The Modern Artisan: a covetable capsule collection of wear-forever luxury pieces
Designed by students and made by trainee manufacturers, The Modern Artisan is the culmination of a visionary collaboration between YOOX NET-A-PORTER and Prince Charles’s educational charity, the Prince’s Foundation, with far-reaching ambitions for sustainability, craftsmanship and communities. SARAH BAILEY talks to those involved in the project to find out more…
If there was a eureka moment for Federico Marchetti, chairman and CEO of YOOX NET-A-PORTER, when he was devising fashion initiative The Modern Artisan – to create a sustainable luxury collection, designed by students and manufactured by trainee artisans – it was during a conversation he had with His Royal Highness The Prince of Wales about Italy.
Marchetti, along with British Vogue editor-in-chief Edward Enninful and other British fashion luminaries, had been invited to Dumfries House in 2018, the storied Scottish estate now home to The Prince’s Foundation, to discuss ecology, craft and the preservation of artisanal skills in the textile industry under threat from the behemoth of fast fashion.
“When I went to Dumfries House and spoke with the Prince, he definitely showed me his strong appreciation of Italy,” recalls Marchetti. “He told me about his travels through the Italian countryside, the paintings he’d seen as a child… So, when he asked me to come up with something to do together, that was the spark – the starting point to invent something that connects Italy with the UK. I was also inspired by the work Prince Charles does to help young people, and everything he has been doing at Dumfries House, and I wanted to do the same. So at that point, I just connected all the dots.”
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The dots led to the Politecnico di Milano, where, one September morning last year, the six students who had been selected to conceive and design both a men’s and womenswear collection were presenting their sketches and prototypes for The Modern Artisan to the manufacturing trainees from colleges in the UK. The latter had been recruited to the Prince’s Foundation Future Textiles program at Dumfries House to make the garments.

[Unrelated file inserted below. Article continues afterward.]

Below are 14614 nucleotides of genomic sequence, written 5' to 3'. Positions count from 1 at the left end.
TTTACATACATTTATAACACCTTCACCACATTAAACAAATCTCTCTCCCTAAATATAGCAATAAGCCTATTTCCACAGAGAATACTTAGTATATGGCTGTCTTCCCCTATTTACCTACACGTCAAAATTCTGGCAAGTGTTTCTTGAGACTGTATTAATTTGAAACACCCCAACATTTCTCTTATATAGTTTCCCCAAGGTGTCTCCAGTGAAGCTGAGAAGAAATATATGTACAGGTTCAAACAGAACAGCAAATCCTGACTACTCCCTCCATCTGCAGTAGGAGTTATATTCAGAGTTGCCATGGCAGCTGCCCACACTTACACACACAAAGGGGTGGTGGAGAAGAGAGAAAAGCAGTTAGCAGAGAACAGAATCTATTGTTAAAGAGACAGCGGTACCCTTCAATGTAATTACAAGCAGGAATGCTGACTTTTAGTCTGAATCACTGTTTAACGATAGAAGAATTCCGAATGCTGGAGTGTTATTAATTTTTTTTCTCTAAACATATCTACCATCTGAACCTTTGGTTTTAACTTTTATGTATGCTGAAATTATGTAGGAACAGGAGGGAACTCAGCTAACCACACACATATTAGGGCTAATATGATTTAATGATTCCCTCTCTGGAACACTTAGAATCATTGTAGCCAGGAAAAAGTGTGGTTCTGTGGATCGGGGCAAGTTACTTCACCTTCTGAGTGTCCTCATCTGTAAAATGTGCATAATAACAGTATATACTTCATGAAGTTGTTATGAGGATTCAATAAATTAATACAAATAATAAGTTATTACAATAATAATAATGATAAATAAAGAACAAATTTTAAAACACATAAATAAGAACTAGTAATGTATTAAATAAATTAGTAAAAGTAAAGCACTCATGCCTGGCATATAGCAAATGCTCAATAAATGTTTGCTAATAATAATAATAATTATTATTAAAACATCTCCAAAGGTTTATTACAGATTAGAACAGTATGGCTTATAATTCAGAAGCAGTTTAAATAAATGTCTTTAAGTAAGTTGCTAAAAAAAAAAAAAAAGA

Fittingly, Leonardo da Vinci (the ultimate art/science polymath, after all) had been chosen as a muse for the collection and the conversation flowed back and forth between the young teams and their tutors. These ranged from the design details inspired by da Vinci’s magnificent drapery to harnessing the possibilities of technology and big data for more sustainable production. The Modern Artisan students had also been given access to five years of YOOX NET-A-PORTER data, allowing them to test their creative assumptions against customer-preference insights, with the intention of reducing waste.
“The opportunity to visualize and analyze what the target audience is looking for and consequently design the collection,” was a game changer, according to one of the students, Giulia Albini, who has since gone on to a master’s degree in marketing and communication. “I think this project will always remain in my heart because of all that I have learned – and that it will be a starting point for what I will do in the future,” says Albini.
I have always been fascinated by putting things together that are distant from one another – but when they come together are fantastic. When you see all the pieces together, the collection is so beautiful, like a perfect mosaic”Federico Marchetti, chairman and CEO of YOOX NET-A-PORTER
A few weeks later, in the magnificent environs of Dumfries House in Scotland’s Ayrshire (“which feels like stepping into a fairy tale,” as Albini put it), a return visit for the Italian students to the Prince’s Foundation Future Textiles workshops is in full swing. Here, the wide-legged checked suit, navy blue midi dress and sumptuous camel coat, to name just three standout pieces from the collection, are about to go into production – using the finest sustainable cashmeres and silks from Scottish mills, with organic eco silks from Centro Seta in Italy. Celebratory tots of whisky and homemade shortbread are being shared, only adding to a palpable sense of excitement.
As the artisans move on to the next stage of their careers, I very much hope that they are able to combine the skills and expertise they have learnt to pursue fulfilling careers in the industry”His Royal Highness The Prince of Wales
“One of my earliest visions for The Modern Artisan was for it to encourage a real spirit of practical collaboration between Italian and British artisans through a common thread of understanding and appreciation of each other’s heritage and skills,” explained Prince Charles, who mingled with the young people. “The artisans have worked closely together over two countries, which I hope will give them an insight into the global workings of the fashion and textile industry and the value of working together collaboratively. I have often found that it is this kind of collaborative working that generates surprising and even more impressive results. As the artisans move on to the next stage of their careers, I very much hope that they are able to combine the skills and expertise they have learned with the platform they have been given, to pursue fulfilling careers in the industry. More than this, I hope they will take care to keep sharing the skills and sustainability ethos that they have learned with others so that their craftsmanship can continue to thrive and serve as an inspiration to a new generation of artisanal makers.”